My son. The boy.
I'm not easily surprised. If you don't know, I investigate insurance fraud for a living for an insurance company. I've been told more lies than I can count. There aren't many things in my line of work that surprises me. I've interviewed arsonists, gang-bangers, murderers, and the like. I've taken statements in maximum security prisons. I've interviewed a man whose nervous tick was PICKING HIS NOSE when he would lie about some fact regarding his claim. I've been threatened. I've been cursed at and called all kind of names, and I'm able to smile because I know I'm pushing the right buttons. That may be why my boss says I'm mean as a snake, but I just think it's because I'm effective in my job. But for some reason, I am caught off guard by one little six year old in my house – my son.
There are things I never had to tell my daughter that apparently I should have told my son.
- We don't eat "mud" from the backyard where the dog is.
- Don't eat the dog's food.
- Do not put things up your nose.
- Do not jump off the sofa onto a pillow that is on a hardwood floor.
- Don't climb the twelve-foot ladder that is just propped up against the fence.
- Don't pick on someone who is bigger than you.
The most recent instruction I failed to tell my son was, "Do not put paper towels down the toilet;" "Don't encourage your friends to do that either;" and "Whatever you do at school, I will find out."
I didn't look in Pearce's folder one day last week because he told me he had an A. When I opened it up the next morning to clear the papers and stick the folder back into his Cars backpack, I noticed there was a note from his teacher attached to the folder. Apparently, Pearce and a couple of his friends flooded the boy's bathroom at school. I called Pearce to come to me, and I asked him what happened yesterday that sent him to see the DISCIPLINARIAN of the elementary. (I'm still perplexed how he got an "A" in conduct and still flooded the bathroom.) He then went into this spill that his friend Asa had put some paper towels in the toilet, and Pearce and another boy were laughing because it started bobbing up and down in the toilet. I'm assuming it bobbed up and down every single time they flushed the potty. Then he said, "My friends told Ms Lewis that I said, 'flush it, flush it, flush it!" I said, "Pearce, I have Ms Lewis's phone number, if I call her, will she be giving me the exact same story?" He dropped his head and said, "Okay, so I told him to flush it."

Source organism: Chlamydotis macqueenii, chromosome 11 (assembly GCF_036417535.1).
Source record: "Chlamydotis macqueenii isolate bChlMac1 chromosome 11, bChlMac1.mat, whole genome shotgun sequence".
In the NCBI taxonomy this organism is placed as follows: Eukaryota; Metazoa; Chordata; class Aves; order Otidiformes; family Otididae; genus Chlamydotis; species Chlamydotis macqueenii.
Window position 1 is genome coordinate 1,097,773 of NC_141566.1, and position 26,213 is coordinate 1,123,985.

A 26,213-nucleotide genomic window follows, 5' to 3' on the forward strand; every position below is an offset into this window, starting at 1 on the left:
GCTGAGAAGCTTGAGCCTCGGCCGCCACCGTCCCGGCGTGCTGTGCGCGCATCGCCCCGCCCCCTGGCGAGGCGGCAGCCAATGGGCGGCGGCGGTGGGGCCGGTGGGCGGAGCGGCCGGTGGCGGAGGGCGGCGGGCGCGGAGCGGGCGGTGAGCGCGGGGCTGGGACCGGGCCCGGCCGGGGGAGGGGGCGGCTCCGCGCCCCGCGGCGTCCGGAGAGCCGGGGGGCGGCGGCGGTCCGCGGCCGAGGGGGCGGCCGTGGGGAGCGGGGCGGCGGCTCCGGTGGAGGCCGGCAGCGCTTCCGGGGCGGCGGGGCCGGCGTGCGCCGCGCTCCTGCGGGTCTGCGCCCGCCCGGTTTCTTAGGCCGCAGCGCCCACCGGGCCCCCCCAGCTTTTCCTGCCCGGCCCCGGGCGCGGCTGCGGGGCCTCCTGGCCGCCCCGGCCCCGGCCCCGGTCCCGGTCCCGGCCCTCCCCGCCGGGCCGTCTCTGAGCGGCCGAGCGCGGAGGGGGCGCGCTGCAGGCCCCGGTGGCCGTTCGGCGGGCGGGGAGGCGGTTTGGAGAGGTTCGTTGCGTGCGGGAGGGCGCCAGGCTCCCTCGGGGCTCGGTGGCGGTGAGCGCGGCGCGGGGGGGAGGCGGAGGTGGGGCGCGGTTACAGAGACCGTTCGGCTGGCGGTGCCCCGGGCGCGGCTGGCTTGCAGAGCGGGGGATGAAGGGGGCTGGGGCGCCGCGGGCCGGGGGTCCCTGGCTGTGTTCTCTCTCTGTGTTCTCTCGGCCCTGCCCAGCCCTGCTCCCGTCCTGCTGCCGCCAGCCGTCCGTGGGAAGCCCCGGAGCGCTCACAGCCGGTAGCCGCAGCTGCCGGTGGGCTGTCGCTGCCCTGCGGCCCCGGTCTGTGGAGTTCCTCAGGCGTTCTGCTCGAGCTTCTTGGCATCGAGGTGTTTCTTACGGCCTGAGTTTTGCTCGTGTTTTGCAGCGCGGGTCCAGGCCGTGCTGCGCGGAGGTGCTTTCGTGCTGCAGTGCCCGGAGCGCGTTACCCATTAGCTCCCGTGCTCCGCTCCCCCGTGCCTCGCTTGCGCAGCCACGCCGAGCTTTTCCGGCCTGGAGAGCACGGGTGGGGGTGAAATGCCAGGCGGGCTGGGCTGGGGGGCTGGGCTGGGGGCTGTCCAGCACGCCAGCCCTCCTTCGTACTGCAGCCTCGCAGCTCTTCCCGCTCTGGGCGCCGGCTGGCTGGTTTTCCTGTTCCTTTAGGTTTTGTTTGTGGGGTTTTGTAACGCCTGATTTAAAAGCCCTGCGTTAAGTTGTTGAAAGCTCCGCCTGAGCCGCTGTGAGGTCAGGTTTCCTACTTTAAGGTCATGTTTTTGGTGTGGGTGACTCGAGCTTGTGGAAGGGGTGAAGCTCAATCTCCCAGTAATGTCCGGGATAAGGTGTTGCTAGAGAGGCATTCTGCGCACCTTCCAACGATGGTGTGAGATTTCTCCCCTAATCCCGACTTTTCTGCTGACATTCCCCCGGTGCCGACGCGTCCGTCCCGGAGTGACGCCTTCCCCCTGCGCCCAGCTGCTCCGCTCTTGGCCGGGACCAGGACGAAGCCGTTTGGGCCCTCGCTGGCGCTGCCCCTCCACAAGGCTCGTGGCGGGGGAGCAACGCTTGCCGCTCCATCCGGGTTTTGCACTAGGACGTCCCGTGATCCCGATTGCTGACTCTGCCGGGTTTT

I don't care what psychologists may say. Boys are so completely different from girls and at an early age too. Pearce was barely sitting up when he took two baby dolls rammed them together making car noises. Had been taught that? NO!!! Boys are wired so completely different than girls. Body humor and body functions are intriguing to them, and they aren't afraid to get their hands dirty in Lord knows what. They want to know how things work, so they take it apart but can't get it put back together again. At one point in time, we had ten incomplete flashlights in this house. How do I know that, you ask? Because a storm hit and when we went looking for all of them none of them were still in one workable unit.
I'm sure there are other rules that I'll have to instruct him on after the fact. He definitely keeps life interesting. (And what's more, is he is the typical younger brother and prankster! He loves slapstick!) He wears me out, but sometimes I have to quickly go to my room to snicker.
I tell him all the time when he says his prayers at night that he needs to thank God over and over that He made Pearce so stinkin' cute; otherwise, he might not make it to see the next morning!
Gotta love boys.